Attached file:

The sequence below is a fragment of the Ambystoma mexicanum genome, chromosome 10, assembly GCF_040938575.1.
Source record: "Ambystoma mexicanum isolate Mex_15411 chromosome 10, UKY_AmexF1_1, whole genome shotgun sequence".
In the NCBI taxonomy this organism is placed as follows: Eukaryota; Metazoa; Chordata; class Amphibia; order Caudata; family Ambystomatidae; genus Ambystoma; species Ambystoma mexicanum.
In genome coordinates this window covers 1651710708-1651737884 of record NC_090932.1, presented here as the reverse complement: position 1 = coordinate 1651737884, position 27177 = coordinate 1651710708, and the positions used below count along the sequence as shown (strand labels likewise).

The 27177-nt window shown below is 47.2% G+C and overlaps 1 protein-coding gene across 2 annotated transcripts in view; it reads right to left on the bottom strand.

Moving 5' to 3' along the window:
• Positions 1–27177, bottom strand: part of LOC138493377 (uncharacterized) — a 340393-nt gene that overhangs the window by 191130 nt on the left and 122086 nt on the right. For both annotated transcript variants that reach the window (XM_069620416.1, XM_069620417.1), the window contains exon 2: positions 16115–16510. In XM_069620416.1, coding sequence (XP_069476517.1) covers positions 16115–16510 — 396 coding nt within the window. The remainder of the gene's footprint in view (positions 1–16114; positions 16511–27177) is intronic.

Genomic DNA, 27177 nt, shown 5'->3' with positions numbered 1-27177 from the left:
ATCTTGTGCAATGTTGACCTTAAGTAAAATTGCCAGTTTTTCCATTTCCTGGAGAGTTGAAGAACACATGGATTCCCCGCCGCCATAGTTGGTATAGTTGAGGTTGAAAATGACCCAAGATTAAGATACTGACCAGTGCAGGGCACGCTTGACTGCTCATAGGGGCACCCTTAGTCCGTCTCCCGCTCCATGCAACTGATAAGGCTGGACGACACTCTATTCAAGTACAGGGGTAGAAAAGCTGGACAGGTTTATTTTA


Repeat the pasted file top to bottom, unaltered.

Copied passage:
The sequence below is a fragment of the Ambystoma mexicanum genome, chromosome 10, assembly GCF_040938575.1.
Source record: "Ambystoma mexicanum isolate Mex_15411 chromosome 10, UKY_AmexF1_1, whole genome shotgun sequence".
In the NCBI taxonomy this organism is placed as follows: Eukaryota; Metazoa; Chordata; class Amphibia; order Caudata; family Ambystomatidae; genus Ambystoma; species Ambystoma mexicanum.
In genome coordinates this window covers 1651710708-1651737884 of record NC_090932.1, presented here as the reverse complement: position 1 = coordinate 1651737884, position 27177 = coordinate 1651710708, and the positions used below count along the sequence as shown (strand labels likewise).

The 27177-nt window shown below is 47.2% G+C and overlaps 1 protein-coding gene across 2 annotated transcripts in view; it reads right to left on the bottom strand.

Moving 5' to 3' along the window:
• Positions 1–27177, bottom strand: part of LOC138493377 (uncharacterized) — a 340393-nt gene that overhangs the window by 191130 nt on the left and 122086 nt on the right. For both annotated transcript variants that reach the window (XM_069620416.1, XM_069620417.1), the window contains exon 2: positions 16115–16510. In XM_069620416.1, coding sequence (XP_069476517.1) covers positions 16115–16510 — 396 coding nt within the window. The remainder of the gene's footprint in view (positions 1–16114; positions 16511–27177) is intronic.

Genomic DNA, 27177 nt, shown 5'->3' with positions numbered 1-27177 from the left:
ATCTTGTGCAATGTTGACCTTAAGTAAAATTGCCAGTTTTTCCATTTCCTGGAGAGTTGAAGAACACATGGATTCCCCGCCGCCATAGTTGGTATAGTTGAGGTTGAAAATGACCCAAGATTAAGATACTGACCAGTGCAGGGCACGCTTGACTGCTCATAGGGGCACCCTTAGTCCGTCTCCCGCTCCATGCAACTGATAAGGCTGGACGACACTCTATTCAAGTACAGGGGTAGAAAAGCTGGACAGGTTTATTTTA